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Fellowship   Leave a comment

In talking about church discipline and disfellowship, it is probably important to understand the Biblical definitions of church membership and fellowship. If you’ve spent any time studying the Bible you are aware of the emphasis on “fellowship” found within.

Upon conversion, we are called into fellowship with God, with Christ, and with the Holy Spirit (1 John 1:3; 1 Corinthians 1:9; 2 Corinthians 13:14) and there is the blessed fellowship that Christians enjoy with one another (1 John 1:7).

When the Lord prayed that all of his disciples might be “one,” he implied the warm fellowship that should prevail among them (John 17:20-21), and we later read that the disciples “continued steadfastly in the apostles’ teaching and the fellowship” (Acts 2:42), for the “multitude of them that believed were of one heart and soul” (Acts 4:32). There are  many positive aspects of New Testament fellowship.

Like with so many other human interactions, fellowship has some downsides and God dealt with these in His scripture.

God’s child is to have no fellowship with the works of darkness, but should reprove them (Ephesians 5:11). How can light and darkness, righteousness and iniquity share in the same fellowship (2 Corinthians 6:14)?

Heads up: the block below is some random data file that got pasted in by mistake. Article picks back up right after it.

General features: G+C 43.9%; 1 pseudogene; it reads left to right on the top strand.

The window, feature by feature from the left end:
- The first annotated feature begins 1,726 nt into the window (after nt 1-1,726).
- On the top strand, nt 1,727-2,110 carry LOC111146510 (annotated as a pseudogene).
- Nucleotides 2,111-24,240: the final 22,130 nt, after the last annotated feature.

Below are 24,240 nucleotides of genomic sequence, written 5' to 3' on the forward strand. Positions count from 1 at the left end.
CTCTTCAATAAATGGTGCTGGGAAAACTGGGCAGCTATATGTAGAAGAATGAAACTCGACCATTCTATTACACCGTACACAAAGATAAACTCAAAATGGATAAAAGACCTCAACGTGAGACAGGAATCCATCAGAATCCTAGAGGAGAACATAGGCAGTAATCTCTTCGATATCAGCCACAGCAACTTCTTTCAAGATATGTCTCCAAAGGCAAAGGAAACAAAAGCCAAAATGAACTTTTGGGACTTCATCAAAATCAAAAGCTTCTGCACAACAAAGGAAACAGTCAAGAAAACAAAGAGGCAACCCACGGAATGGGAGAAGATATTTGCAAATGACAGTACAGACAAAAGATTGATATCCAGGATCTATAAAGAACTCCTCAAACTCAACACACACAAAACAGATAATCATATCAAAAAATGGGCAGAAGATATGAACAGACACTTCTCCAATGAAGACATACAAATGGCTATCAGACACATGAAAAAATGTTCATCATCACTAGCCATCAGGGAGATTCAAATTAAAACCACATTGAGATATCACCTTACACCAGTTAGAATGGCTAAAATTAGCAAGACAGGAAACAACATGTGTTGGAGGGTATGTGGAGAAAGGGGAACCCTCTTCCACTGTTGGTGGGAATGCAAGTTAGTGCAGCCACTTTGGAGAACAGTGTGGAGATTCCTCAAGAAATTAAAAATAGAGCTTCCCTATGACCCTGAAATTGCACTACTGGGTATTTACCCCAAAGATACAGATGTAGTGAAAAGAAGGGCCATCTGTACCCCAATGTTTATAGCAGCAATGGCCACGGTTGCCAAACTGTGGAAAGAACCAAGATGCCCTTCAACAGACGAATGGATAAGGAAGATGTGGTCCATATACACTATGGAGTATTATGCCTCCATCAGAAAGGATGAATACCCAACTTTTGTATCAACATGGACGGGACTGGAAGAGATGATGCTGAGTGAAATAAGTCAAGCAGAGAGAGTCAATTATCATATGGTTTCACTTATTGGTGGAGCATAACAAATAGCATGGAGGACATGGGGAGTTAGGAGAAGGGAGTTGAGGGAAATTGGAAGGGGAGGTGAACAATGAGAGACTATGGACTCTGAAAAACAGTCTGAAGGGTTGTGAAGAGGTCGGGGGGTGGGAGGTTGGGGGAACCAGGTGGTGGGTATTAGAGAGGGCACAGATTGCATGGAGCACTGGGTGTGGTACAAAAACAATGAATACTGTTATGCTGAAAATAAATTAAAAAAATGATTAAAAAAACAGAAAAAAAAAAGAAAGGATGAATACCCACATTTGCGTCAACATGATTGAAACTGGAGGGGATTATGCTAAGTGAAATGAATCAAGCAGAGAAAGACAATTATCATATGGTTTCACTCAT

While it is true that we cannot leave the world in order to avoid all association with the wicked (1 Corinthians 5:10), we must recognize that intimate evil companionships  can, and frequently do, corrupt good morals (1 Corinthians 15:33).

This is why a recognition of the Biblical teaching regarding fellowship also demands an awareness of the converse postures of non-fellowship and withdrawal of fellowship.

Let’s first deal with the extremist attitudes of some. There are those who see almost no limitations to fellowship, even in the broad realm of “Christendom.” They can participate spiritually with a variety of religionists with no pangs of conscience whatever. Others appear to have fellowship with only a chosen few with whom they are in agreement in virtually every minute detail.

The truth lies somewhere between such extremes, but they highlight that the application of Biblical principles relative to fellowship is not always easy, though there are general scriptural guidelines that help us in drawing some reasonable conclusions.

The Scriptures clearly teach that we cannot fellowship, i.e., partake with, people in their sins.

Paul warned Timothy not to be a partaker (koinoneo — related to the term rendered “fellowship”) of other men’s sins (1 Timothy 5:22). It is thus always wrong to share in the wickedness of others.

We cannot avoid some association with non-Christians (1 Corinthians 5:10). That’s not even desirable, for without some mingling with our neighbors, how can the leavening influences of Christianity ever be brought to them (Matthew 13:33; 5:13-16)?

However, Christians should not join in common  religious observances with those who are not Christians. When I first met Brad, he was a Catholic. He asked me to his church. I went, but I refused to go forward for the eucharist, which required that I explain that I did not think the Roman Catholic Church (not necessarily individual Catholics) was a truly Christian sect. Scripture has circumscribed the sphere of our spiritual fellowship. John says there is no fellowship with God for those who walk in spiritual darkness (1 John 1:6); therefore, fellowship “with one another” is restricted to those who “walk in the light” (1:7).

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